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Utahn who was shot in the head on his mission lives life to the fullest after 26 years

Posted at 9:40 PM, Sep 26, 2023

PLEASANT GROVE, Utah — Twenty-six years ago, Elder Orin Voorheis of Pleasant Grove was serving a Latter-day Saint mission in Argentina when he and his companion were confronted by four robbers. One of them held a gun to Orin's head and demanded money. The gun went off and almost robbed Orin of his life and his future — almost.

He met and married his wife, Chartina, after returning home.

Chartina's sister-in-law, Jill, and Jill's children are part of a network of family and friends who care for Orin while Chartina teaches history and financial literacy at Lone Peak High School.

"He's just like us. Just because he's had an accident, he's still there. He still loves and understands, and still wants to be a part of everyone's life," Jill said.

Orin's vocalization is extremely limited. When he was shot, the bullet caused serious damage to the parts of his brain that control speech and motor skills, which is why they continue to work with him.

And he has made progress.

"The first day I met him, he had no facial expression, and he couldn't move anything," Chartina said.

Chartina's aunt lived in Orin's LDS ward and told her she should meet Orin and help with his therapy. That was in 1997.

"I could just tell that he was there, and that he understood everything going on," she said.

At first, doctors were not optimistic Orin would even survive, let alone have any semblance of a normal life. Chartina helped with his therapy for five and a half years and knew their relationship was getting serious. Then on the day before Thanksgiving 2002, using sign language, he proposed. They got married the day after Christmas.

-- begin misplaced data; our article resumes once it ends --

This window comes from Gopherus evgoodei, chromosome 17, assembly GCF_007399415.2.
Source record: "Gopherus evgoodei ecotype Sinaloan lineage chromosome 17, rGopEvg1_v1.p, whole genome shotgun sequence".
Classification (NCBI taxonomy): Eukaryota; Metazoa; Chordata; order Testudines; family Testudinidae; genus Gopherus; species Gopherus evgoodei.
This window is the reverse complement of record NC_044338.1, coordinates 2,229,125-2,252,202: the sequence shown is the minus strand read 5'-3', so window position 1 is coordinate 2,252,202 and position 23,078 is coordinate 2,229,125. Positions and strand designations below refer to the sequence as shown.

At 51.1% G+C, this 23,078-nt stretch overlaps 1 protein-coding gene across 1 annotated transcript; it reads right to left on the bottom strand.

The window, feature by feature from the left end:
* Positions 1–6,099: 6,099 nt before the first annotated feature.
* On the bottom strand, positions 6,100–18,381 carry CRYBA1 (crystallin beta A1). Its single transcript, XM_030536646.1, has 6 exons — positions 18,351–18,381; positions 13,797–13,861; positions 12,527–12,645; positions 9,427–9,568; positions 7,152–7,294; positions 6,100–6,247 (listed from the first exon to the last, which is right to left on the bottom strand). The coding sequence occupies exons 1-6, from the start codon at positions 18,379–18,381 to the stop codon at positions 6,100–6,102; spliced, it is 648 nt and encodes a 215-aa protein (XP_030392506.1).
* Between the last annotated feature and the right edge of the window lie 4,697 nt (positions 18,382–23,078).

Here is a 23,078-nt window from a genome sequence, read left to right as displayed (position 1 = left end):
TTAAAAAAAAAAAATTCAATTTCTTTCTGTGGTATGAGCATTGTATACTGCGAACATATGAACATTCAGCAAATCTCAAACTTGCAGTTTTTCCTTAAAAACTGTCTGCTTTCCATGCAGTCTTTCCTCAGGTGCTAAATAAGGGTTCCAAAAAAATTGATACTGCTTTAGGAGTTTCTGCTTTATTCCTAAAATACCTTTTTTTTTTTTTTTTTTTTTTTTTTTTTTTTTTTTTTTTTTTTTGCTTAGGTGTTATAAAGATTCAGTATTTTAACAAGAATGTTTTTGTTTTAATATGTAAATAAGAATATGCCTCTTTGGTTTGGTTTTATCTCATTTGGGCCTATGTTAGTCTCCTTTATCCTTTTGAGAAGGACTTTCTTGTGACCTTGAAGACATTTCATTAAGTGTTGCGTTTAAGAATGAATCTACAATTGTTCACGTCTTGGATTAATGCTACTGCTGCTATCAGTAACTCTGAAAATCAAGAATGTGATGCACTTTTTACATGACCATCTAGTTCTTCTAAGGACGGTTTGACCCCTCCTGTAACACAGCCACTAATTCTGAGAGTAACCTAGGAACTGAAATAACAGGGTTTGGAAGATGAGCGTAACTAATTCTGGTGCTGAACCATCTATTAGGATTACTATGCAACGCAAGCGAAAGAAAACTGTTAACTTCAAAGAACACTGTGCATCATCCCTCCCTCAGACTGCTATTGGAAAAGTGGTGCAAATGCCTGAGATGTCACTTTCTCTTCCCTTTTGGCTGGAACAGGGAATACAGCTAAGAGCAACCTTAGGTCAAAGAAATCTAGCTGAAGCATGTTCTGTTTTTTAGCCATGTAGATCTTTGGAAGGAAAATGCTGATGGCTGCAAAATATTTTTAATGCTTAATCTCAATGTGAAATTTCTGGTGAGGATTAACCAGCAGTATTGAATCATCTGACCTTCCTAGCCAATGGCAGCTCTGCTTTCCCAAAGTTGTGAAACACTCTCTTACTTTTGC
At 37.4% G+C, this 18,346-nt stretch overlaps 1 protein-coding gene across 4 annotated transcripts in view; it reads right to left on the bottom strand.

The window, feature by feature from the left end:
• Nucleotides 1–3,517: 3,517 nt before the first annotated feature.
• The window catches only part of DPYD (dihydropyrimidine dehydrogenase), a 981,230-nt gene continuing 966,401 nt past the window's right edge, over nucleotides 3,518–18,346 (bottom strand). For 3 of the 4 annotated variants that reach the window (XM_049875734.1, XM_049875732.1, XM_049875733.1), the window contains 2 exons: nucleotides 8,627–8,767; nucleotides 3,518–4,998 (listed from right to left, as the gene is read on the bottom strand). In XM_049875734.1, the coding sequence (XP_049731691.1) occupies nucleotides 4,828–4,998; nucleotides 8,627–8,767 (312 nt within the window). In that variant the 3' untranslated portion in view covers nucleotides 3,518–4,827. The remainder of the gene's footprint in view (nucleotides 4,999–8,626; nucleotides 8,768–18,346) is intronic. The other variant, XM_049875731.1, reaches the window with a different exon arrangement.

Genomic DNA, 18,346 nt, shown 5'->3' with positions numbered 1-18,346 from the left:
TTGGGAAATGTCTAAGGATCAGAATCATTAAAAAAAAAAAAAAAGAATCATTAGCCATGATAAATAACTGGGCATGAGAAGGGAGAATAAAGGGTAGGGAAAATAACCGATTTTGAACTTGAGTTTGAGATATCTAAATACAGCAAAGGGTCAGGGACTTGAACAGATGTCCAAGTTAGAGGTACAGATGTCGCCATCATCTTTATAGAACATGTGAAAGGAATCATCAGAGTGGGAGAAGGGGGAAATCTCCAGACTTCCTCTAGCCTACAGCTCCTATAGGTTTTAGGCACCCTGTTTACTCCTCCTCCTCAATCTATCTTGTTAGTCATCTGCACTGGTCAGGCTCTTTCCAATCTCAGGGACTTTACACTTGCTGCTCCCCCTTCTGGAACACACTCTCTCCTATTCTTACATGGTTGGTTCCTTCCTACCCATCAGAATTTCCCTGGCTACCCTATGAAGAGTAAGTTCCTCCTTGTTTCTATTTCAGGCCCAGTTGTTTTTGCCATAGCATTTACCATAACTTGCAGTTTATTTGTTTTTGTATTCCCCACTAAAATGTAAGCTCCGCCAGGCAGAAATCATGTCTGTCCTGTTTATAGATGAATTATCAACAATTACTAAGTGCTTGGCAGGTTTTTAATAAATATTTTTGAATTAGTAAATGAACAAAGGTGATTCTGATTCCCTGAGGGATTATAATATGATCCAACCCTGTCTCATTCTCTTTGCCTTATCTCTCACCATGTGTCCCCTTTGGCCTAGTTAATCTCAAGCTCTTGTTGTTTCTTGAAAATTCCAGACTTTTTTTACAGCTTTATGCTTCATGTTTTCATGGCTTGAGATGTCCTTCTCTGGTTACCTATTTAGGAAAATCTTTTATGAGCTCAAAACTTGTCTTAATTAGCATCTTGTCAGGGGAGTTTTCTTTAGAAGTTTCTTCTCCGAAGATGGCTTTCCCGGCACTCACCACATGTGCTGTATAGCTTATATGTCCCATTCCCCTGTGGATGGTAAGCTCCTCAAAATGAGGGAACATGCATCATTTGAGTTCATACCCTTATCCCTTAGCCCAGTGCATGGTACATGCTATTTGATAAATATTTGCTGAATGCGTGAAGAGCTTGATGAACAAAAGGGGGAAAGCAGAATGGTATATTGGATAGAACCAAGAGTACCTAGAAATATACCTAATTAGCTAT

After 21 years of marriage, Orin and Chartina live anything but a cloistered life. They have dear friends, they supervise high school dances, they serve at church, they travel, Orin has a mancave in the garage and is a greeter at Deseret Industries.

So, what is their key to making it work?

"A lot of it is just not worrying about what you don't have and focusing on what you do have," Chartina said. "I think that's important anywhere in life, because you can compare yourself to anybody else and be miserable all the time." 

"We laugh all the time. We tease each other all the time. We have little competitions all the time. We just have a lot of fun," she added.

Before he was shot, Orin loved to paint — and he still does. Two of his art prints have been made into greeting cards, which have his story on the back.

He has an art teacher that helps him with the fine motor skills needed for painting.

Back in 1997, Bob Evans did a story with Orin not long after he got back from Argentina.

At the time, Orin's parents were very hopeful that he'd make a big comeback. Now, more than two decades later, even though his physical limitations remain, just about everyone who knows him realizes no comeback was necessary — because the Orin they knew and loved before the shooting never left. He's still right here."